Citylab: Mapping the segregation of metro Atlanta’s amenities

Citylab, May 23, 2018 : Mapping the segregation of metro Atlanta’s amenities

CityLab’s series on metro Atlanta’s cityhood movement follows how new cities have been forming across that region, mostly from unincorporated areas—land that falls under county governance, but doesn’t belong to any particular city. In most other regions of the U.S., unincorporated domains are usually found in rural or exurban areas. But in metro Atlanta, these unincorporated parts are often heavily urbanized communities that barely differ from the cities they neighbor. One of the newest and most controversial cityhood cases involves a city south of Atlanta in Henry County—Stockbridge. Some of its wealthy communities are looking to break off to form a new city called Eagle’s Landing.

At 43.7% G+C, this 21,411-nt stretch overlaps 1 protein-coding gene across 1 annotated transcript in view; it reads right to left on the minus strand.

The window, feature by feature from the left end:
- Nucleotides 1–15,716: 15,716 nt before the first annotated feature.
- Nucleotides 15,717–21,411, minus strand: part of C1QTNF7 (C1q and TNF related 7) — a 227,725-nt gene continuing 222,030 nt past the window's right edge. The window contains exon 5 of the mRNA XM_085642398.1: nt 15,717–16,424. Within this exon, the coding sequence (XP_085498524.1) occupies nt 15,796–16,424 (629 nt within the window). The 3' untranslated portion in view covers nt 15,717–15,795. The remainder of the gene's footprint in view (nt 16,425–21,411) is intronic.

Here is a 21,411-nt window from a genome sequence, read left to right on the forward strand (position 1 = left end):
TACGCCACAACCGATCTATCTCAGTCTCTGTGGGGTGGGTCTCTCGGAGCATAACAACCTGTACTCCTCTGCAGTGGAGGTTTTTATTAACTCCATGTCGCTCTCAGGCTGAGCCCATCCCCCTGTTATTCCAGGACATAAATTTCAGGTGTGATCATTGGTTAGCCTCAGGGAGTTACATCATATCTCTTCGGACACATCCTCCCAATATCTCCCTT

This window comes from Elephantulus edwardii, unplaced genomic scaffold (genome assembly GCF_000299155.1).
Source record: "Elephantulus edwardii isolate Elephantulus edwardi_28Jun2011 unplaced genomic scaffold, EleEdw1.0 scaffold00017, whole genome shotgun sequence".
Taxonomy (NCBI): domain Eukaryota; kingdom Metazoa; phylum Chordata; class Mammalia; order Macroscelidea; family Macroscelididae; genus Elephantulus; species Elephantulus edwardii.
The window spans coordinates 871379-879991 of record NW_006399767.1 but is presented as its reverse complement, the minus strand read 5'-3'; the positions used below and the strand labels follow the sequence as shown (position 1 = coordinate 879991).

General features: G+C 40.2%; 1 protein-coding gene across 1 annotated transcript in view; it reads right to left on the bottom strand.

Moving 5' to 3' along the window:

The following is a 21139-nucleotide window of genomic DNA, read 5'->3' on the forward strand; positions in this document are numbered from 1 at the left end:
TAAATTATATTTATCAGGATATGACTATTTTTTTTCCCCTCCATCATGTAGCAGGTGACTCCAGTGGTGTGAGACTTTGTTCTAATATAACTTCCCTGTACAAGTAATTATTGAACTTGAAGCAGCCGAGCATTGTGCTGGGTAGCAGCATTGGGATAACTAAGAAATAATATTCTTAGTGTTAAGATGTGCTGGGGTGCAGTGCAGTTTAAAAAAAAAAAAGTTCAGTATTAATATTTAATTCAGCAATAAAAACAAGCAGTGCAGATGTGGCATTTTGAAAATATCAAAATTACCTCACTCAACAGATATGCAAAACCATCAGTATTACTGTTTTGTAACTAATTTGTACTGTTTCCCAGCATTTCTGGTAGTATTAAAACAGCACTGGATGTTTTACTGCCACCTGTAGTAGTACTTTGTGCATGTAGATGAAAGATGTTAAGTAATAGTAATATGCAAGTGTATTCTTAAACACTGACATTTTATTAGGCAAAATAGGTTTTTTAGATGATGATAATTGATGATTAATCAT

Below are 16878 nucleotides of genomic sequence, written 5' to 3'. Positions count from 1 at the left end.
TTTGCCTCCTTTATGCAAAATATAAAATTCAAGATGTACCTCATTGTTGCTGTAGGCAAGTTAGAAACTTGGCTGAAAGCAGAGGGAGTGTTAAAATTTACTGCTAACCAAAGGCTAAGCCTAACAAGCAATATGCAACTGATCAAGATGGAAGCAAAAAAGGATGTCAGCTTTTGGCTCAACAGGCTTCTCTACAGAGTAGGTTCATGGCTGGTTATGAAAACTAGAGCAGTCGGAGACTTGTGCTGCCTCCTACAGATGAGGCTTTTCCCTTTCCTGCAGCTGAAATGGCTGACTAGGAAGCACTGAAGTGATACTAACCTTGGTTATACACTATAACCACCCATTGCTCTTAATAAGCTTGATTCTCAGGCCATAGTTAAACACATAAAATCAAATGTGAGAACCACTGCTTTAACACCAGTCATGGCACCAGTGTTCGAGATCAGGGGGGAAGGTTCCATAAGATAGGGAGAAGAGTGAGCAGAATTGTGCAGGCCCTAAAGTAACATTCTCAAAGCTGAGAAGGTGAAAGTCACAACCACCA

The boundaries around these new cities are often drawn along race and class lines, usually encompassing neighborhoods of majority-white populations that also represent the wealthier portions of a county. This describes DeKalb County, the focus of most of CityLab’s cityhood series, where since 2008, communities of wealthier and whiter gentries have incorporated into cities, allowing them to shelter some of their tax revenue for their own use.

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